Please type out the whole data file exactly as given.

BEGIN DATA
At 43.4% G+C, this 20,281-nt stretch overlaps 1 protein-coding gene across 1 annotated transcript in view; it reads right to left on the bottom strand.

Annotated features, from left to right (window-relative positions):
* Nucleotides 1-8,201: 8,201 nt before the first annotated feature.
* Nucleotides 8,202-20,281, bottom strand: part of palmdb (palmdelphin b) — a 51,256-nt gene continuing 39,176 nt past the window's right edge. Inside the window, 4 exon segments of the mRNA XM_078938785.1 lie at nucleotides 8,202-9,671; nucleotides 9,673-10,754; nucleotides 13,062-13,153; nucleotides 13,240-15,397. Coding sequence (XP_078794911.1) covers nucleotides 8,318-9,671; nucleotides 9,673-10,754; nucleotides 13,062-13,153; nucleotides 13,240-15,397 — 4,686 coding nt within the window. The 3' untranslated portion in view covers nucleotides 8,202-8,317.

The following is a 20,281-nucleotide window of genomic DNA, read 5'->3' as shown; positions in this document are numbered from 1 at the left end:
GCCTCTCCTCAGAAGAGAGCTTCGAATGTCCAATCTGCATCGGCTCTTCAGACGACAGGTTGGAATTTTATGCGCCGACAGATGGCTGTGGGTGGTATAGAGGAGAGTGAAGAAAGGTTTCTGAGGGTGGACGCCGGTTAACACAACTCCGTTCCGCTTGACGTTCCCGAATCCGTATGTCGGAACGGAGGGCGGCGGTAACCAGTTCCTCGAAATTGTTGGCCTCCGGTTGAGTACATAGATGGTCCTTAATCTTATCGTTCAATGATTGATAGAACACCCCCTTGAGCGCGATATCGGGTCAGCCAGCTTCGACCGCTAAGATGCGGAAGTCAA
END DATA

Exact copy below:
At 43.4% G+C, this 20,281-nt stretch overlaps 1 protein-coding gene across 1 annotated transcript in view; it reads right to left on the bottom strand.

Annotated features, from left to right (window-relative positions):
* Nucleotides 1-8,201: 8,201 nt before the first annotated feature.
* Nucleotides 8,202-20,281, bottom strand: part of palmdb (palmdelphin b) — a 51,256-nt gene continuing 39,176 nt past the window's right edge. Inside the window, 4 exon segments of the mRNA XM_078938785.1 lie at nucleotides 8,202-9,671; nucleotides 9,673-10,754; nucleotides 13,062-13,153; nucleotides 13,240-15,397. Coding sequence (XP_078794911.1) covers nucleotides 8,318-9,671; nucleotides 9,673-10,754; nucleotides 13,062-13,153; nucleotides 13,240-15,397 — 4,686 coding nt within the window. The 3' untranslated portion in view covers nucleotides 8,202-8,317.

The following is a 20,281-nucleotide window of genomic DNA, read 5'->3' as shown; positions in this document are numbered from 1 at the left end:
GCCTCTCCTCAGAAGAGAGCTTCGAATGTCCAATCTGCATCGGCTCTTCAGACGACAGGTTGGAATTTTATGCGCCGACAGATGGCTGTGGGTGGTATAGAGGAGAGTGAAGAAAGGTTTCTGAGGGTGGACGCCGGTTAACACAACTCCGTTCCGCTTGACGTTCCCGAATCCGTATGTCGGAACGGAGGGCGGCGGTAACCAGTTCCTCGAAATTGTTGGCCTCCGGTTGAGTACATAGATGGTCCTTAATCTTATCGTTCAATGATTGATAGAACACCCCCTTGAGCGCGATATCGGGTCAGCCAGCTTCGACCGCTAAGATGCGGAAGTCAA